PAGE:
Topographic analysis and dipole modelling of spikes in focal epilepsy

Topographic analysis and dipole modelling of spikes in focal epilepsy

S156 efferent sympathetic fibres have been selectively tested in distal segments of the limbs by recording the sympathetic skin response simultaneousl...

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S156 efferent sympathetic fibres have been selectively tested in distal segments of the limbs by recording the sympathetic skin response simultaneously at the palm of the hand and at the finger tip. Our results show that, in some patients. the response was absent in the finger tip while present in the palm of the hand. This finding Indicates a predominantly distal involvement of sympathetic fibres. Patients with absent sympathetic akin responses were also those with a more severe neuropathy.

IN FOOT MUSCLES

FASCICULATIONS YOUNG ADULTS. A. Van Der Heyden (University

OF HEALTHY

Maastricht,

The Netherlands)

Thirty young adults were investigated with surface electrodes for the occurrence of fasciculation potentials in intrinsic foot muscles (abd. hallucis, abd. dig. V, ext. dig. brevis). All subjects appeared to have fasciculations in at least one muscle, the amount varying from 1 to 35 per minute. The abd. hallucis was the muscle with most fasciculations. Effects of local temperature changes were studied. In subjects with a large amount of fasciculations this spontaneous activity was further analyzed, using SFEMG as well as CNEMG, in order to determine its site of origin.

TOPOGRAPHIC ANALYSIS AND DIPOLE MODELLING OF SPIRES IN FOCAL EPILEPSY. W. Van Der Meij, B.W. Van Dijk, G.H. Wieneke (University

Hospital,

Utrecht,

‘ABNORMAL’ AND ‘EPILEPTIFORM’ TRANSIENTS IN THE SLEEP EEG IN HEALTHY ADULTS: QUANTITATIVE ASSESSMENT. W. Van Emde Boas, A.M. Beun and E. Dekker (Instituut lands)

and F. Spaans

of Limburg,

lepsy could be made. A statistically significant difference between the 2 groups was found in the localization of the spike maxima inside or outside the centrotemporal quadrangle and in the orientation of the equivalent dipole.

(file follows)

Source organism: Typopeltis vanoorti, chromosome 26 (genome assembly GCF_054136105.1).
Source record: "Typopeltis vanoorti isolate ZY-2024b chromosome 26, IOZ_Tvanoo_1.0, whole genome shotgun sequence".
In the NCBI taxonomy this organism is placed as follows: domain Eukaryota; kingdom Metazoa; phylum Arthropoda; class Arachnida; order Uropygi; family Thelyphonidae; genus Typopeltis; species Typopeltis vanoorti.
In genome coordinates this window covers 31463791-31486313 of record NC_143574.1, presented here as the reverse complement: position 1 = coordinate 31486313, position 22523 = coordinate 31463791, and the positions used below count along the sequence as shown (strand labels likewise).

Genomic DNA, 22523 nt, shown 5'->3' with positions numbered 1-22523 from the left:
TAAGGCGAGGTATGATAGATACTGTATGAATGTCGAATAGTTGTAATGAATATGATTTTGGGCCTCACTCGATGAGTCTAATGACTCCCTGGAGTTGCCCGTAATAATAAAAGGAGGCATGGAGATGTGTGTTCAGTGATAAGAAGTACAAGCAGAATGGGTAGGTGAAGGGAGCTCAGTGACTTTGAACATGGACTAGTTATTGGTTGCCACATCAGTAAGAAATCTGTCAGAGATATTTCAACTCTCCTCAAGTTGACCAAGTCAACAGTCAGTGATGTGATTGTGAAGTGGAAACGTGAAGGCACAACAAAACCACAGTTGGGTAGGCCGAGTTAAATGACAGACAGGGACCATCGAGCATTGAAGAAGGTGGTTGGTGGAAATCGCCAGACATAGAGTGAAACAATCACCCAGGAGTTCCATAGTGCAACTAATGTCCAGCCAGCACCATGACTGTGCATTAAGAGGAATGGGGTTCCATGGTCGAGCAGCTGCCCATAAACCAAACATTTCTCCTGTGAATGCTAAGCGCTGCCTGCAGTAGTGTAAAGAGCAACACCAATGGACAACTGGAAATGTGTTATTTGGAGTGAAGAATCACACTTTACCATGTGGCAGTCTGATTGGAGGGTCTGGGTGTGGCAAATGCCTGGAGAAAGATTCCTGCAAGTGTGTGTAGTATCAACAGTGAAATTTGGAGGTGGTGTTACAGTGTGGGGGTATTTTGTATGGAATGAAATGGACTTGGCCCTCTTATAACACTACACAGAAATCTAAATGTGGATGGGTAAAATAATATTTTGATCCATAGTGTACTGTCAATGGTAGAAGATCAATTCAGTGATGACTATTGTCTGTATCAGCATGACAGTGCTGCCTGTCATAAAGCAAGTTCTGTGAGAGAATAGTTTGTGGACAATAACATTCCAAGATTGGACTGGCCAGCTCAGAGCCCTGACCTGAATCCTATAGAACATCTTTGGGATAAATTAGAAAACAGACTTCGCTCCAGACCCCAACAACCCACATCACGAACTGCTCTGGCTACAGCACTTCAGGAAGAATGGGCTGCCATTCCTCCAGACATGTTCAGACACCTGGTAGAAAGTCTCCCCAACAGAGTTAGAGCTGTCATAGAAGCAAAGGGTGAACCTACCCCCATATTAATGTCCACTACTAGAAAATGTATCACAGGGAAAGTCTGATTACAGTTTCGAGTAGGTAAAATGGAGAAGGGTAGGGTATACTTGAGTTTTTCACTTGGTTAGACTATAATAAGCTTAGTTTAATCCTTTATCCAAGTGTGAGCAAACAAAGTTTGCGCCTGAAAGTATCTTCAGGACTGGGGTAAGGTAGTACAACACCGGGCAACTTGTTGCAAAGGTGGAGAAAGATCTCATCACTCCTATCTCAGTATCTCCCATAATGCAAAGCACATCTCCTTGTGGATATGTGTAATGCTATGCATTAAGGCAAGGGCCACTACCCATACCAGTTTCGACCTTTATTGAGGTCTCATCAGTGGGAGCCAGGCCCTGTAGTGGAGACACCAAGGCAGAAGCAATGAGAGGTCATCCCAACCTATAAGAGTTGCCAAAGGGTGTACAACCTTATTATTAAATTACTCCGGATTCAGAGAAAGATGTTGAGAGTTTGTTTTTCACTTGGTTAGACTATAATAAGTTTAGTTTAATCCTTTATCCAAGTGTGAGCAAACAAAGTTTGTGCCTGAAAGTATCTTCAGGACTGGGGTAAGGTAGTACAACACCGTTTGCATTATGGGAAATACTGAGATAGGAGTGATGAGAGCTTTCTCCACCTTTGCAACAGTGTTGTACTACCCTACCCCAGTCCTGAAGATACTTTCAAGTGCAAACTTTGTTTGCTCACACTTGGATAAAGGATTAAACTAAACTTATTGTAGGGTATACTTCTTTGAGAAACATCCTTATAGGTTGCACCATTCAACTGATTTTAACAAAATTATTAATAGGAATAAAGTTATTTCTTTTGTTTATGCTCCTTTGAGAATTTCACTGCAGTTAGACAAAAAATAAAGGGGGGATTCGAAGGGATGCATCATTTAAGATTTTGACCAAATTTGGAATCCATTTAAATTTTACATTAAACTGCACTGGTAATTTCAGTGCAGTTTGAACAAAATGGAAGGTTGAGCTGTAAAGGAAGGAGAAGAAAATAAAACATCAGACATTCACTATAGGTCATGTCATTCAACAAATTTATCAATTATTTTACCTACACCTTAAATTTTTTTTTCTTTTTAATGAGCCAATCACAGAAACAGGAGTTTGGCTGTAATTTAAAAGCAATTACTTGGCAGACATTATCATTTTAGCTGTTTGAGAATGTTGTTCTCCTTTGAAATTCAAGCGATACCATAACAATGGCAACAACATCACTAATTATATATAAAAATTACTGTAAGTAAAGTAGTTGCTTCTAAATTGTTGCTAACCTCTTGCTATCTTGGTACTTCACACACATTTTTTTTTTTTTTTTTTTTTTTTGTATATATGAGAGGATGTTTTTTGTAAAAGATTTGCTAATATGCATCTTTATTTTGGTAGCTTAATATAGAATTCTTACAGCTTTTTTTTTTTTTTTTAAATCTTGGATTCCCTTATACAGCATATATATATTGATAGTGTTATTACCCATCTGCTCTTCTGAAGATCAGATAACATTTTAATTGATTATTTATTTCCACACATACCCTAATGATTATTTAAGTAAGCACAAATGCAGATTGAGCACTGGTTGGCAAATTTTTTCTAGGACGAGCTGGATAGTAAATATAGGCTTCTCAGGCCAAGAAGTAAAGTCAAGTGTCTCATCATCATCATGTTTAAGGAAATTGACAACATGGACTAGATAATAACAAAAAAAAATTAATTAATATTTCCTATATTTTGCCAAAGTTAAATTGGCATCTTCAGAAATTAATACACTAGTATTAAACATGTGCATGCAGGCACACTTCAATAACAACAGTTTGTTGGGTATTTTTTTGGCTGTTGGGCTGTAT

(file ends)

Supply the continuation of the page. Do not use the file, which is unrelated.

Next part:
A.C.

Van Huff&n

and

the Netherlands)

The problem of how to differentiate between symptomatic and idiopathic epileptiform spikes in the EEG has not yet been solved. We studied 19 patients with seizures and epileptiform spikes in the centrotemporal region: 4 patients with cerebral palsy, 5 with temporal lobe epilepsy and 10 with benign focal epilepsy of childhood with centrotemporal spikes. The EEG was recorded with the 32 electrode system designed by Buchsbaum (Buchsbaum, MS. et al., In: F.H. Duffy (Ed.), Butterworths, 1986: 325). in addition to the lo-20 system. Spikes were selected visually and signal averaging was applied. A topographic brain map was made at the peak of the averaged spike. The topography of the potential fields of the spikes could thus be studied. To localize the source of the equivalent dipole a stationary dipole model was used and the head was modelled as a standard three sphere volume conductor (Ary, J.P. et al., IEEE Trans. Biomed. Eng., 1981, BME 28: 447). On the basis of EEG data thus obtained a differentiation between idiopathic focal epilepsy and symptomatic focal epi-

voor

Epilepsiebestrijding,

Heemstede,

The Nether-

Short lasting sleep EEG recording is a routine procedure in the diagnostic work-up in epilepsy, notably in patients with an ambiguous clinical history in whom regular recordings have yielded negative results. However, recent studies have shown that, contrary to findings during wakefulness, recordings during drowsiness or sleep will yield a number of ‘abnormal’ paroxysmal, sharp transients, even in healthy human adults. In our present series of 60 whole night sleep EEG recordings obtained from healthy adult volunteers, using the identical recording methodology as in the diagnosis of epilepsy, all but two of the records showed one or more ‘abnormalities’. usually of a transient character and often quite ‘epileptiform’. With lack of proper experience, such phenomena could easily result in a false positive diagnosis of epilepsy and a quantitative assessment of these transients is needed in order to establish their clinical significance. Our quantitative assessment shows that these abnormalities in healthy adults are more limited to drowsiness and light sleep early during the night (the stages most frequently studied in the regular EEG laboratory!), than in the records of patients with an established diagnosis of epilepsy; also they occur less frequently in healthy subjects than in epileptic patients. Typical EEG examples and quantitative data will be presented.

INTERICTAL AND ICTAL FINDINGS IN SCALP VERSUS INTRACRANIAL EEG: A RETROSPECITVE COMPARATIVE STUDY. W Van Emde Boas, D.N. Velis, J. Overweg, J. De Vries and C.W. Van Veelen (Instituut lands)

voor

Epilepsiebestrijding,

A. Van Wielingen,

Heemstede,

The Nether-

For all patients studied with subchronic corticography and stereo-encephalography during presurgical evaluation for intractable complex partial seizures in the period 1982-1988, the occurrence, lateralization and localization of interictal and ictal epileptiform activity in the records, obtained during prolonged